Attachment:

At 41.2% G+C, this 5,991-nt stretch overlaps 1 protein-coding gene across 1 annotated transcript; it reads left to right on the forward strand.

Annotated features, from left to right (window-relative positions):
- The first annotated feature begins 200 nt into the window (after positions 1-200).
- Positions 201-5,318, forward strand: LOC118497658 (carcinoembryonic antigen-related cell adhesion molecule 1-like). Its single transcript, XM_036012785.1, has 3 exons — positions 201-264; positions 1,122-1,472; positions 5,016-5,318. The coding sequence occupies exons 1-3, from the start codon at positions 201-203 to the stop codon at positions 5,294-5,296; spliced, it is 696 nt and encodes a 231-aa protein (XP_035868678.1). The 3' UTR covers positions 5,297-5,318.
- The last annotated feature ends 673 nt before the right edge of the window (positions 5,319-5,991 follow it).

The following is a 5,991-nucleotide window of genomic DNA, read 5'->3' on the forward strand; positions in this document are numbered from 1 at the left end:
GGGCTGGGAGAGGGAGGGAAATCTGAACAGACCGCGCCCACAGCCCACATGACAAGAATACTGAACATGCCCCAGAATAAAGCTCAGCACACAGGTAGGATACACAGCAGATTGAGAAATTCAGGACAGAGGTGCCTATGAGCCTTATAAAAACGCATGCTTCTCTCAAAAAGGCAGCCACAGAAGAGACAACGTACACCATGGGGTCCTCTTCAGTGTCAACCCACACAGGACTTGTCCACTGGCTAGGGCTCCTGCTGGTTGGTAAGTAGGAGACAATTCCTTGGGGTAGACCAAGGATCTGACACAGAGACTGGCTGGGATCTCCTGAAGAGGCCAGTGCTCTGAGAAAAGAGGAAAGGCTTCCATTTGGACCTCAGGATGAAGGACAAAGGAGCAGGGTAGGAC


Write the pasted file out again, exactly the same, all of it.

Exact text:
At 41.2% G+C, this 5,991-nt stretch overlaps 1 protein-coding gene across 1 annotated transcript; it reads left to right on the forward strand.

Annotated features, from left to right (window-relative positions):
- The first annotated feature begins 200 nt into the window (after positions 1-200).
- Positions 201-5,318, forward strand: LOC118497658 (carcinoembryonic antigen-related cell adhesion molecule 1-like). Its single transcript, XM_036012785.1, has 3 exons — positions 201-264; positions 1,122-1,472; positions 5,016-5,318. The coding sequence occupies exons 1-3, from the start codon at positions 201-203 to the stop codon at positions 5,294-5,296; spliced, it is 696 nt and encodes a 231-aa protein (XP_035868678.1). The 3' UTR covers positions 5,297-5,318.
- The last annotated feature ends 673 nt before the right edge of the window (positions 5,319-5,991 follow it).

The following is a 5,991-nucleotide window of genomic DNA, read 5'->3' on the forward strand; positions in this document are numbered from 1 at the left end:
GGGCTGGGAGAGGGAGGGAAATCTGAACAGACCGCGCCCACAGCCCACATGACAAGAATACTGAACATGCCCCAGAATAAAGCTCAGCACACAGGTAGGATACACAGCAGATTGAGAAATTCAGGACAGAGGTGCCTATGAGCCTTATAAAAACGCATGCTTCTCTCAAAAAGGCAGCCACAGAAGAGACAACGTACACCATGGGGTCCTCTTCAGTGTCAACCCACACAGGACTTGTCCACTGGCTAGGGCTCCTGCTGGTTGGTAAGTAGGAGACAATTCCTTGGGGTAGACCAAGGATCTGACACAGAGACTGGCTGGGATCTCCTGAAGAGGCCAGTGCTCTGAGAAAAGAGGAAAGGCTTCCATTTGGACCTCAGGATGAAGGACAAAGGAGCAGGGTAGGAC